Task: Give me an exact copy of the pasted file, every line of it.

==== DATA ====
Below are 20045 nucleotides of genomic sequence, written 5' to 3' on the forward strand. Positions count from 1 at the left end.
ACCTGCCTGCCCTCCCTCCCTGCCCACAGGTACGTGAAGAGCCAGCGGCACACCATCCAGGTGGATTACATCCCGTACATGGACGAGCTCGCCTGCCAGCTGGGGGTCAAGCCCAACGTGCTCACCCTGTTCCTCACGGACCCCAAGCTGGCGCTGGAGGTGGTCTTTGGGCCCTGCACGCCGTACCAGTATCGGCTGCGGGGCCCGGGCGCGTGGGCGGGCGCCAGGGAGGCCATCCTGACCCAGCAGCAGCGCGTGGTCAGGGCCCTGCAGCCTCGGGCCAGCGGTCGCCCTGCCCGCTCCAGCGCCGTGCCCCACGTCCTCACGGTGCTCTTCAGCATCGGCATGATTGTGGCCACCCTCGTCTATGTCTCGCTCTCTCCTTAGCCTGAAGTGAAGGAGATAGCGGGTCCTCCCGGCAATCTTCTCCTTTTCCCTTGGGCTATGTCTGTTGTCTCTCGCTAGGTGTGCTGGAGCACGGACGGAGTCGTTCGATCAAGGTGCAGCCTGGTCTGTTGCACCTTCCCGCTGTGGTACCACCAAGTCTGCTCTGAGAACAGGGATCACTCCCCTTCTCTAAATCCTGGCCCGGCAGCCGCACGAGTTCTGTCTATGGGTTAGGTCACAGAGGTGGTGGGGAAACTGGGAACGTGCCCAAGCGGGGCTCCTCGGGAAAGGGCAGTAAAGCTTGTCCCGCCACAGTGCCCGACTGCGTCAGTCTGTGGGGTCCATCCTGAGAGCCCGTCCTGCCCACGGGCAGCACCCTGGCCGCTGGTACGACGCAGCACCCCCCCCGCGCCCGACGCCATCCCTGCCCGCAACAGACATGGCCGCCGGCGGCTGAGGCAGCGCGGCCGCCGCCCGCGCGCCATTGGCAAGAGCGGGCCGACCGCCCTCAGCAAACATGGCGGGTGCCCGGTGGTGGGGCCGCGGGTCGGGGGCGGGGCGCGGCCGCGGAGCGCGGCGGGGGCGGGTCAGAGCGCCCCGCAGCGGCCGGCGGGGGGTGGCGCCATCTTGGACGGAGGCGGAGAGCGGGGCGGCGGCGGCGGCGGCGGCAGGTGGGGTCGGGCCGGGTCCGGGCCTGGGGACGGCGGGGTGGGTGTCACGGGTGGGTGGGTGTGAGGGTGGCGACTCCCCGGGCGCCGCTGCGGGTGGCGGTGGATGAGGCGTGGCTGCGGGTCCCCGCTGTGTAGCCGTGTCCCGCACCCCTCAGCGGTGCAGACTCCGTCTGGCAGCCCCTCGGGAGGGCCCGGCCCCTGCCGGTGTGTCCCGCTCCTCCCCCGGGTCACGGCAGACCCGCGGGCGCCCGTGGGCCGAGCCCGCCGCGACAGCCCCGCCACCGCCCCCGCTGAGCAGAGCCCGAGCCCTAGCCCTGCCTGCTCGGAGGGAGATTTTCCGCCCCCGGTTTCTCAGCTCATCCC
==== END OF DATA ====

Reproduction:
Below are 20045 nucleotides of genomic sequence, written 5' to 3' on the forward strand. Positions count from 1 at the left end.
ACCTGCCTGCCCTCCCTCCCTGCCCACAGGTACGTGAAGAGCCAGCGGCACACCATCCAGGTGGATTACATCCCGTACATGGACGAGCTCGCCTGCCAGCTGGGGGTCAAGCCCAACGTGCTCACCCTGTTCCTCACGGACCCCAAGCTGGCGCTGGAGGTGGTCTTTGGGCCCTGCACGCCGTACCAGTATCGGCTGCGGGGCCCGGGCGCGTGGGCGGGCGCCAGGGAGGCCATCCTGACCCAGCAGCAGCGCGTGGTCAGGGCCCTGCAGCCTCGGGCCAGCGGTCGCCCTGCCCGCTCCAGCGCCGTGCCCCACGTCCTCACGGTGCTCTTCAGCATCGGCATGATTGTGGCCACCCTCGTCTATGTCTCGCTCTCTCCTTAGCCTGAAGTGAAGGAGATAGCGGGTCCTCCCGGCAATCTTCTCCTTTTCCCTTGGGCTATGTCTGTTGTCTCTCGCTAGGTGTGCTGGAGCACGGACGGAGTCGTTCGATCAAGGTGCAGCCTGGTCTGTTGCACCTTCCCGCTGTGGTACCACCAAGTCTGCTCTGAGAACAGGGATCACTCCCCTTCTCTAAATCCTGGCCCGGCAGCCGCACGAGTTCTGTCTATGGGTTAGGTCACAGAGGTGGTGGGGAAACTGGGAACGTGCCCAAGCGGGGCTCCTCGGGAAAGGGCAGTAAAGCTTGTCCCGCCACAGTGCCCGACTGCGTCAGTCTGTGGGGTCCATCCTGAGAGCCCGTCCTGCCCACGGGCAGCACCCTGGCCGCTGGTACGACGCAGCACCCCCCCCGCGCCCGACGCCATCCCTGCCCGCAACAGACATGGCCGCCGGCGGCTGAGGCAGCGCGGCCGCCGCCCGCGCGCCATTGGCAAGAGCGGGCCGACCGCCCTCAGCAAACATGGCGGGTGCCCGGTGGTGGGGCCGCGGGTCGGGGGCGGGGCGCGGCCGCGGAGCGCGGCGGGGGCGGGTCAGAGCGCCCCGCAGCGGCCGGCGGGGGGTGGCGCCATCTTGGACGGAGGCGGAGAGCGGGGCGGCGGCGGCGGCGGCGGCAGGTGGGGTCGGGCCGGGTCCGGGCCTGGGGACGGCGGGGTGGGTGTCACGGGTGGGTGGGTGTGAGGGTGGCGACTCCCCGGGCGCCGCTGCGGGTGGCGGTGGATGAGGCGTGGCTGCGGGTCCCCGCTGTGTAGCCGTGTCCCGCACCCCTCAGCGGTGCAGACTCCGTCTGGCAGCCCCTCGGGAGGGCCCGGCCCCTGCCGGTGTGTCCCGCTCCTCCCCCGGGTCACGGCAGACCCGCGGGCGCCCGTGGGCCGAGCCCGCCGCGACAGCCCCGCCACCGCCCCCGCTGAGCAGAGCCCGAGCCCTAGCCCTGCCTGCTCGGAGGGAGATTTTCCGCCCCCGGTTTCTCAGCTCATCCC